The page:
March 7th – ** Note programme change – Members’ Evening with Trevor Roberts and Simon Rahilly**

With two day’s notice Trevor put together a brilliant presentation  illustrating  how he (often from his garage) makes his winning highly imaginative images.

"Home alone" Trevor's Christmas!!!

“Home alone” Trevor’s Christmas!!!

"Celebrations"

“Celebrations”

"Ewer by George Jensen"

“Ewer by George Jensen”

             *************************************************************************

Similarly  at short notice Simon shared with last June’s cycling holiday in Germany.   From Eisenach through picturesque towns and villages we arrived in Buchenwald – a tough day physically and emotionally as you will read.   .

The following images and text are from Simon’s blipfoto –

 

Buchenwald June 10th 2018

“A tough day. We cycled up a big forested hill overlooking Weimar to reach Buchenwald camp which had been built in 1937 for political opponents, gays, the homeless, Jews, Sinti, Roma and Jehovah’s Witnesses-amongst others.

Buchenwald

Buchenwald

During the war it served as a concentration camp for people from more than 50 nations. 56,000 people were to die here, either through starvation and extreme conditions or as victims of medical experiments. Many, particularly Soviet prisoners of war, were shot. After the war, the Soviets set up their own internment camp here for some 28,500 people, of who more than 7,000 were to die.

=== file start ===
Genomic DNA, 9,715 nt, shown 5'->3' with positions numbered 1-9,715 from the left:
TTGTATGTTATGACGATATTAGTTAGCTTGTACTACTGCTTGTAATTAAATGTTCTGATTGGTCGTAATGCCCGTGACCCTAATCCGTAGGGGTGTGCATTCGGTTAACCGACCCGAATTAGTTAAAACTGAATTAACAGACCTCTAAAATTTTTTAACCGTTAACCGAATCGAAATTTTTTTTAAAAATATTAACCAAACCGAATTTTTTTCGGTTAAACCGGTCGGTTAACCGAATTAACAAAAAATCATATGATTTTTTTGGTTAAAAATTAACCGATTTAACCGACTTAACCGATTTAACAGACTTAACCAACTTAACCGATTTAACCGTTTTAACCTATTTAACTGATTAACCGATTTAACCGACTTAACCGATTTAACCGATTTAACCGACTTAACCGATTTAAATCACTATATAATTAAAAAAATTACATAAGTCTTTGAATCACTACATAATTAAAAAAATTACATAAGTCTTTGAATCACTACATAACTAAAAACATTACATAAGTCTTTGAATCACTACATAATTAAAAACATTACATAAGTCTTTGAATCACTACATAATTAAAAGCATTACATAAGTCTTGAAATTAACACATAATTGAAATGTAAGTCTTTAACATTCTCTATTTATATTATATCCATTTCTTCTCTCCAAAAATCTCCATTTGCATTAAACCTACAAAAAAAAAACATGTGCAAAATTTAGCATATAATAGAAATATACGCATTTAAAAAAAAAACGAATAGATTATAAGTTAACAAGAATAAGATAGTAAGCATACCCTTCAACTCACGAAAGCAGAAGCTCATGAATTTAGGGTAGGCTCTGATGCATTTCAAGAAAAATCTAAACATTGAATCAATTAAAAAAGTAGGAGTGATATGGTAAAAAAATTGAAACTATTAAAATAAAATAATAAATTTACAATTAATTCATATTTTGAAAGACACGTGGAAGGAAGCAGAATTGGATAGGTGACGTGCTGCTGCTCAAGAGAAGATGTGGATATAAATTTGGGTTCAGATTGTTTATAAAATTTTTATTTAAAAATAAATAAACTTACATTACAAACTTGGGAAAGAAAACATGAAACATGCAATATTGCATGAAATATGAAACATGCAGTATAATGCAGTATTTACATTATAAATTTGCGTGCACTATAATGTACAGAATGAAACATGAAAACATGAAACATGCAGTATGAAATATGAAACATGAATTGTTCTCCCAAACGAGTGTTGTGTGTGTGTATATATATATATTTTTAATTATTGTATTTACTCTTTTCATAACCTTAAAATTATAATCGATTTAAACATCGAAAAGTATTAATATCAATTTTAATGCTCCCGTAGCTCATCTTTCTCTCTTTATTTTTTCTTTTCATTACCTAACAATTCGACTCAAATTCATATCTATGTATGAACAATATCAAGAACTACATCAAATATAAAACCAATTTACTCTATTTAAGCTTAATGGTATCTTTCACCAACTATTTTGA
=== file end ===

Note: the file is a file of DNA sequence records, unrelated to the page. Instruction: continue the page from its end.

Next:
The 40 huts in which prisoners were housed were dismantled in 1950 and the whole area was allowed to get overgrown. Now it has been cleared to reveal a large haunting empty area, with the outlines of the huts marked by stones, with a few minimalist memorials. The gate building remains, as does the largest building which has been turned into a permanent exhibition.

Buchenwald

Buchenwald

The gates contain a motto forged in iron: Jedem das Seine ( to each what they are due), which reads from the inside looking out and was designed by Franz Ehrlich when he was imprisoned in the camp for treason because he was a Communist.Ironically,, he had studied at the Bauhaus (and his work uses Bauhaus script), decried by the Nazis for being degenerate.

Gates, Buchenwald

Gates, Buchenwald

In contrast to the simple way that the camp itself has been left, the East Germans were to build a massive national memorial just outside and overlooking Weimar, which had been the initial seat of the Weimar Republic in 1918. The final image shows the Opera House in which the Government first met, with the statues of Goethe and Schiller outside.”

Buchenwald

Buchenwald National Memorial

The Opera House

The Opera House